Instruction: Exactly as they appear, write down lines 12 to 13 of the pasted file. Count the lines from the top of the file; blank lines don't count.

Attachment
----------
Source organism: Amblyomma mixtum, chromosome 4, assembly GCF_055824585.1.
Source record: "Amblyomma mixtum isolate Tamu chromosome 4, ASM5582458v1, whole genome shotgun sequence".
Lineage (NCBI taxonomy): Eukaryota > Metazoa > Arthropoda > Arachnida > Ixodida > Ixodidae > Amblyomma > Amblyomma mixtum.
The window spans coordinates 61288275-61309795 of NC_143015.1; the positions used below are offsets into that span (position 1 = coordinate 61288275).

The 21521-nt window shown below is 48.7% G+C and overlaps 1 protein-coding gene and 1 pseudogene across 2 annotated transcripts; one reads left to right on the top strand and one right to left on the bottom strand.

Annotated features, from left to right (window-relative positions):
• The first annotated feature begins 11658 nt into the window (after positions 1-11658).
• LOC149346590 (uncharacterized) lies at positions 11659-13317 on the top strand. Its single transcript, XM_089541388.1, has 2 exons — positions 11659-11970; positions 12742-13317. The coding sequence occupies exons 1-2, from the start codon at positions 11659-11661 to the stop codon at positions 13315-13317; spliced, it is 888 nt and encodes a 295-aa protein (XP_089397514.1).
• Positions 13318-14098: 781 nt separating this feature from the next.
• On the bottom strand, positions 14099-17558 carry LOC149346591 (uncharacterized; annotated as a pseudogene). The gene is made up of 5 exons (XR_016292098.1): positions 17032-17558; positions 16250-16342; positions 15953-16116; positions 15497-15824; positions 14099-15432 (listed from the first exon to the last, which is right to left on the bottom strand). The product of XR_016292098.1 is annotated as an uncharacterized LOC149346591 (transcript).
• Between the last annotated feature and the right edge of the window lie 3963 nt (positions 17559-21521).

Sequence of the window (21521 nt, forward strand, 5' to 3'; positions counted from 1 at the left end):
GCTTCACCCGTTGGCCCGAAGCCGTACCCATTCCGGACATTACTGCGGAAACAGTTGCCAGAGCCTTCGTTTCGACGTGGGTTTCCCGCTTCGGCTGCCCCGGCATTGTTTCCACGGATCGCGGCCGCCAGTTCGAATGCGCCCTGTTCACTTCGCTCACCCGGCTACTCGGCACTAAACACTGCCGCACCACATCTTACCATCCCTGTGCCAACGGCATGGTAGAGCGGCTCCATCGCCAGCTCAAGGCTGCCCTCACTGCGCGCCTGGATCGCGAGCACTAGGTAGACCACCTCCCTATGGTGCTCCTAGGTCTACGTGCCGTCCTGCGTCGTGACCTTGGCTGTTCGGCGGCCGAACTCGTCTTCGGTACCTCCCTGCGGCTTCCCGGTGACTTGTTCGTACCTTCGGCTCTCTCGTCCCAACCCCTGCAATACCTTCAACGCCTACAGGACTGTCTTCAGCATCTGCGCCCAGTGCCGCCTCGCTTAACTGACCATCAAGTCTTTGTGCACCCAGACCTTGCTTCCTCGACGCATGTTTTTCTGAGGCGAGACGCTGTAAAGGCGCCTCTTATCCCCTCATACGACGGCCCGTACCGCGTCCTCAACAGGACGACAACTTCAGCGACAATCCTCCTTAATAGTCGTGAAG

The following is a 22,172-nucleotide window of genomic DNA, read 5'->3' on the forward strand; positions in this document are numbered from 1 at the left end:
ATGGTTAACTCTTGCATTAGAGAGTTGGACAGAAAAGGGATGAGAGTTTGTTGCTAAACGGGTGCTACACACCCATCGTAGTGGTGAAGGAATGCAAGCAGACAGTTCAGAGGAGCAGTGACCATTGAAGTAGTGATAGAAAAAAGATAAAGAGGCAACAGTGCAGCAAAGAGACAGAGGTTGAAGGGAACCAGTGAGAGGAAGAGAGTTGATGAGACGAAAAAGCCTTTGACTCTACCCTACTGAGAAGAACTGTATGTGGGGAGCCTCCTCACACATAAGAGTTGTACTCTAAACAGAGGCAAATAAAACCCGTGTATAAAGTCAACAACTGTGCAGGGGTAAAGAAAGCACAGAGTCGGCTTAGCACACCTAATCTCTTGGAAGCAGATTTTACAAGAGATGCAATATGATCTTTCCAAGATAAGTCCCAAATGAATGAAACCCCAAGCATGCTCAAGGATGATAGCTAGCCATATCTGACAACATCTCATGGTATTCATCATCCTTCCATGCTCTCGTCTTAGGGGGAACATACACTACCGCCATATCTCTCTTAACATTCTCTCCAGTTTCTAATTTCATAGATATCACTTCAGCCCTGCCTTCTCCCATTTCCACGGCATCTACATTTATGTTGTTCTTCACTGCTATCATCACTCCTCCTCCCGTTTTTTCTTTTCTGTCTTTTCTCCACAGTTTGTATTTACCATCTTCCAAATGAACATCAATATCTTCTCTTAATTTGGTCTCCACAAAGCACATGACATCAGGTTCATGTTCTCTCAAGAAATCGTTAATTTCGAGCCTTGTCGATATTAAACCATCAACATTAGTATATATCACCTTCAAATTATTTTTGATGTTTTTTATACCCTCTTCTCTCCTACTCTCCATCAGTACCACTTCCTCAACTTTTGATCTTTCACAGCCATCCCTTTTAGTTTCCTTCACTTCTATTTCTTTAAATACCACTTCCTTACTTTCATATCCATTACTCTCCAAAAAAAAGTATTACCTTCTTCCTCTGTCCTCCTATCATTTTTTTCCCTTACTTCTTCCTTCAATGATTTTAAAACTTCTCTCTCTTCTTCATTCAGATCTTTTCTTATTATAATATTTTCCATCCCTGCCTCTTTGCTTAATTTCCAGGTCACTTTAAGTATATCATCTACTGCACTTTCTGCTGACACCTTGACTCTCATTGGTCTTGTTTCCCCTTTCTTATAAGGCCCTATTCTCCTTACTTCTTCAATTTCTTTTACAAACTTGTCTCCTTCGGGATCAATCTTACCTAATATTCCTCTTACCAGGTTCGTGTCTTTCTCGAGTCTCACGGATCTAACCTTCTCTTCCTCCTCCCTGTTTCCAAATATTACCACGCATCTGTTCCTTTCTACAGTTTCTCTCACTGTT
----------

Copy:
Sequence of the window (21521 nt, forward strand, 5' to 3'; positions counted from 1 at the left end):
GCTTCACCCGTTGGCCCGAAGCCGTACCCATTCCGGACATTACTGCGGAAACAGTTGCCAGAGCCTTCGTTTCGACGTGGGTTTCCCGCTTCGGCTGCCCCGGCATTGTTTCCACGGATCGCGGCCGCCAGTTCGAATGCGCCCTGTTCACTTCGCTCACCCGGCTACTCGGCACTAAACACTGCCGCACCACATCTTACCATCCCTGTGCCAACGGCATGGTAGAGCGGCTCCATCGCCAGCTCAAGGCTGCCCTCACTGCGCGCCTGGATCGCGAGCACTAGGTAGACCACCTCCCTATGGTGCTCCTAGGTCTACGTGCCGTCCTGCGTCGTGACCTTGGCTGTTCGGCGGCCGAACTCGTCTTCGGTACCTCCCTGCGGCTTCCCGGTGACTTGTTCGTACCTTCGGCTCTCTCGTCCCAACCCCTGCAATACCTTCAACGCCTACAGGACTGTCTTCAGCATCTGCGCCCAGTGCCGCCTCGCTTAACTGACCATCAAGTCTTTGTGCACCCAGACCTTGCTTCCTCGACGCATGTTTTTCTGAGGCGAGACGCTGTAAAGGCGCCTCTTATCCCCTCATACGACGGCCCGTACCGCGTCCTCAACAGGACGACAACTTCAGCGACAATCCTCCTTAATAGTCGTGAAG